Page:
Human beings are more than flesh and blood. We are also spirit. This is a truth that runs throughout the whole of scripture. Man is both soul or spirit and body. The biblical witness is so crystal clear on this that it is hard to understand how anyone could be mistaken about it. It also sets us apart from all the other creatures that God has made. “Who knows the spirits of the sons of men?” God does, and one day judgment will come. “And as it is appointed for men to die once, but after this the judgment, so Christ was offered once to bear the sins of many. To those who eagerly wait for Him He will appear a second time, apart from sin, for salvation.” (Heb. 9:27)

Generally Speaking-Something Better

Better a handful with quietness than both hands full, together with toil and grasping for the wind. (Eccl. 4:6)

Better a poor and wise youth than an old and foolish king who will be admonished no more. (4:13)

Generally speaking there is a basic principle that runs through the preacher’s discourse, and that is, generally speaking certain things hold true. Generally speaking, it is better to have much than to have little, whether of riches, or family, or health. However, “Better a handful with quietness than both hands full, together with toil and grasping for the wind.” (4:6) The more important principle is to be content and satisfied in one’s own labours and lot, accept such as coming from God, rejoice in Him, and be thankful.

Generally speaking, those who are older should be wiser, and youth would do well to be silent and learn from their elders. However, “Better a poor and wise youth than an old and foolish king who will be admonished no more.” (4:13) It sometimes happens that those who are older think that they know it all and have no more need of instruction or correction. This constitutes them “foolish”. The more important principle again is contentment with what one has, and one’s lot in life, and to always seek out wisdom, and be thankful.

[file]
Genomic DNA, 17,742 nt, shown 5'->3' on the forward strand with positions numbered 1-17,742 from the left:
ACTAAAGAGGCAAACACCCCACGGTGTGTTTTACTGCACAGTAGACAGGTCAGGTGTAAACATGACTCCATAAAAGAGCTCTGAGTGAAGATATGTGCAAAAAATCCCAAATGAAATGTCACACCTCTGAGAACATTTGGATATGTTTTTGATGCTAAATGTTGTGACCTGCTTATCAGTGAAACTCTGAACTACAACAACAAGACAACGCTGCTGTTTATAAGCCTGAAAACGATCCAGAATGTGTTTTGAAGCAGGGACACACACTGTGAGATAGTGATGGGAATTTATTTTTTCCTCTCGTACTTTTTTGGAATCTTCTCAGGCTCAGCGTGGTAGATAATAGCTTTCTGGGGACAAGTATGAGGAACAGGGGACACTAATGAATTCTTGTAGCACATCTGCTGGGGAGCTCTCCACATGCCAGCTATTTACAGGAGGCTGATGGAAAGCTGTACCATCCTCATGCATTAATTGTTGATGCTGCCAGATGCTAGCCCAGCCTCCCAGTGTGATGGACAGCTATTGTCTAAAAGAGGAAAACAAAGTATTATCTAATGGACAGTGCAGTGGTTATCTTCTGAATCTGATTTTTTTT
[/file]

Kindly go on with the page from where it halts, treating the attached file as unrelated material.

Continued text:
Listen

Walk prudently when you go to the house of God; and draw near to hear rather than to give the sacrifice of fools, for they do not know that they do evil. (Eccl. 5:1)

Here the preacher lays out his most fundamental principle or axiom-for man to truly know anything as he ought he needs to get a word from God. Fools “do not know” therefore their many words are foolishness-they speak only from their own dreams and ignorance. This also is vanity. “But fear God.” (5:7)

“For God is in heaven, and you on earth.” (5:2) There is a fundamental Creator-creature distinction between God and man. To believe otherwise is to believe the lie. To do anything other than accept scripture as the fundamental axiom is to be a fool. The irony is that “a fool’s voice is known by his many words.” The fool thinks he has so much to say, but by rejecting the axiom of scripture, anything he does say is foolishness and vanity. “But fear God.”